Aga Coalbrookdale foundry closure: Heart of industry to beat no more

For the industrial historians, Coalbrookdale is well-nigh sacred. It is here that the world began. The industrial, westernised world, that is.

This is a world which has created untold wealth, built on the back of the millions who have toiled and sweated in factories and foundries and countless industries which can all eventually be traced back to this part of Shropshire.

“Coalbrookdale. Estd. 1709” is emblazoned proudly on the side of an old building at Coalbrookdale Works. Over 300 years of history and continuous working, all now being lost with the closure.

It was here, in that year, that the Quaker ironmaster Abraham Darby I successfully smelted iron ore using coke instead of charcoal as a fuel. This was to revolutionise the industry and paved the way for an explosion in the uses of iron and steel.

The Coalbrookdale site in the 1950s

Production was now efficient and used an abundant local fuel. The works expanded and the Abraham Darby dynasty was to develop further improvements.

Then in 1779 Abraham Darby III erected the Iron Bridge, the world’s first, and a great advertising symbol for the potential of iron. The beams and ribs may have been cast at Coalbrookdale – there is great debate on the point by those historians. It was at Coalbrookdale too that Cornish engineer Richard Trevithick built the world’s first steam railway locomotive in 1802.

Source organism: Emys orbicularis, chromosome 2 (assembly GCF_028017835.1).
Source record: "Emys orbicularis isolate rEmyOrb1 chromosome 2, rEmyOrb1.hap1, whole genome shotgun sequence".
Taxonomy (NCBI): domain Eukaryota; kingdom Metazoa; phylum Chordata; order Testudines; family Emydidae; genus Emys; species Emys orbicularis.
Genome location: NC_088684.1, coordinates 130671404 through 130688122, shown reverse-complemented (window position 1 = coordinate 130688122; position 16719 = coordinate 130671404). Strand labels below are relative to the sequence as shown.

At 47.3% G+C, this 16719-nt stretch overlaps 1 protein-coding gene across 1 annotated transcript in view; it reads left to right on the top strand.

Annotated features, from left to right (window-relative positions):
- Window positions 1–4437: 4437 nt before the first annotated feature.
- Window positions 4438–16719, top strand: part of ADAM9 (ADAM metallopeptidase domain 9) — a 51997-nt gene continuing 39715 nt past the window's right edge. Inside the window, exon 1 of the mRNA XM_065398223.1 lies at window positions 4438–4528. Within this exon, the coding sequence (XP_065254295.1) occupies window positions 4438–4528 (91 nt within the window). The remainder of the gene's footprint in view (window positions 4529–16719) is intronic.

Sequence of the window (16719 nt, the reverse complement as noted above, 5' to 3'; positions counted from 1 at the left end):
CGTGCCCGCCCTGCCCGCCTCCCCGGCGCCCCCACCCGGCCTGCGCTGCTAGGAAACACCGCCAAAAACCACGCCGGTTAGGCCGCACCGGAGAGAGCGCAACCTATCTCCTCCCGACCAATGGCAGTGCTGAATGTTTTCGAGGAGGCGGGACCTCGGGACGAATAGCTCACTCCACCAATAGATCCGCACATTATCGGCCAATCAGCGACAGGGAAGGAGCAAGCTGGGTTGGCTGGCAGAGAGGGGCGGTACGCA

Generations of workers in “the Dale,” proud of their skills, have followed in the footsteps of this rich heritage. During the war part of the complex was taken over by Fisher & Ludlow, a company from the Birmingham area, and pressed into action making wings for Lancaster bombers.

The last was turned out in June 1945.

The Coalbrookdale Company had become part of Allied Ironfounders, formed in 1929 through a merger of a number of foundries, and it was in the 1950s that pioneering industrial historians began to raise awareness of the works as an industrial heritage site.

That historic original furnace used by the first Abraham Darby had long lain buried under rubble, and at one stage was in danger of being demolished.

But in a major project it was uncovered and showcased in 1959 as part of a small works museum. The furnace and museum were in 1970 incorporated in the new Ironbridge Gorge Museum which had been created in 1967.

The success and expansion of that museum has seen it living cheek-by-jowl next to the working industrial foundry, which ultimately became part of the Aga Rangemaster group and casting the iron for cookers.

Now this living industrial site, which has for so long lived in the shadow of the past, has no future.

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